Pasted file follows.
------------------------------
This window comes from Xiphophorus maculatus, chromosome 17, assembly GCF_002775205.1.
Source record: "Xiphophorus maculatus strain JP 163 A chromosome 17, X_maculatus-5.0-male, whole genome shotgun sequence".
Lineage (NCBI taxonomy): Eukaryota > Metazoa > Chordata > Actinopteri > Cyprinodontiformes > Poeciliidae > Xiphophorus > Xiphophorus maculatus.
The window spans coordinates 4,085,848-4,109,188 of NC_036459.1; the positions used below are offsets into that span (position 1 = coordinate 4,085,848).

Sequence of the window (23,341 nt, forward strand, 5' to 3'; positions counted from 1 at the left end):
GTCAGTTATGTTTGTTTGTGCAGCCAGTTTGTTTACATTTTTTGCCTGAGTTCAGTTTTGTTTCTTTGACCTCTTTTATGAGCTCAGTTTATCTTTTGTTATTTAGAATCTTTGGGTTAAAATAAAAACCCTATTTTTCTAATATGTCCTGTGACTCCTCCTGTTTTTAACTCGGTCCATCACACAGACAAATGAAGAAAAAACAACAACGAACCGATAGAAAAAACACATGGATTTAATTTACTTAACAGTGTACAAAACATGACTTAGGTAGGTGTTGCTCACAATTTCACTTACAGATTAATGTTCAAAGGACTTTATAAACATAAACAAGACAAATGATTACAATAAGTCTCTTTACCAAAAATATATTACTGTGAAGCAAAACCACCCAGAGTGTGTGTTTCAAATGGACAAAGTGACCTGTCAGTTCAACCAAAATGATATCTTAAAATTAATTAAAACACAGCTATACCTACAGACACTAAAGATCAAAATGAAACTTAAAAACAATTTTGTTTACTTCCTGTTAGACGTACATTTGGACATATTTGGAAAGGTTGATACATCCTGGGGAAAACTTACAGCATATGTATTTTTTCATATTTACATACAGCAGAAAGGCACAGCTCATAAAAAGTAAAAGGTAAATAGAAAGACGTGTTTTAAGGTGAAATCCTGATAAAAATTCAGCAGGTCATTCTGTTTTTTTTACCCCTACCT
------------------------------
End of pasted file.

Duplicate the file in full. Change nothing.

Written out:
This window comes from Xiphophorus maculatus, chromosome 17, assembly GCF_002775205.1.
Source record: "Xiphophorus maculatus strain JP 163 A chromosome 17, X_maculatus-5.0-male, whole genome shotgun sequence".
Lineage (NCBI taxonomy): Eukaryota > Metazoa > Chordata > Actinopteri > Cyprinodontiformes > Poeciliidae > Xiphophorus > Xiphophorus maculatus.
The window spans coordinates 4,085,848-4,109,188 of NC_036459.1; the positions used below are offsets into that span (position 1 = coordinate 4,085,848).

Sequence of the window (23,341 nt, forward strand, 5' to 3'; positions counted from 1 at the left end):
GTCAGTTATGTTTGTTTGTGCAGCCAGTTTGTTTACATTTTTTGCCTGAGTTCAGTTTTGTTTCTTTGACCTCTTTTATGAGCTCAGTTTATCTTTTGTTATTTAGAATCTTTGGGTTAAAATAAAAACCCTATTTTTCTAATATGTCCTGTGACTCCTCCTGTTTTTAACTCGGTCCATCACACAGACAAATGAAGAAAAAACAACAACGAACCGATAGAAAAAACACATGGATTTAATTTACTTAACAGTGTACAAAACATGACTTAGGTAGGTGTTGCTCACAATTTCACTTACAGATTAATGTTCAAAGGACTTTATAAACATAAACAAGACAAATGATTACAATAAGTCTCTTTACCAAAAATATATTACTGTGAAGCAAAACCACCCAGAGTGTGTGTTTCAAATGGACAAAGTGACCTGTCAGTTCAACCAAAATGATATCTTAAAATTAATTAAAACACAGCTATACCTACAGACACTAAAGATCAAAATGAAACTTAAAAACAATTTTGTTTACTTCCTGTTAGACGTACATTTGGACATATTTGGAAAGGTTGATACATCCTGGGGAAAACTTACAGCATATGTATTTTTTCATATTTACATACAGCAGAAAGGCACAGCTCATAAAAAGTAAAAGGTAAATAGAAAGACGTGTTTTAAGGTGAAATCCTGATAAAAATTCAGCAGGTCATTCTGTTTTTTTTACCCCTACCT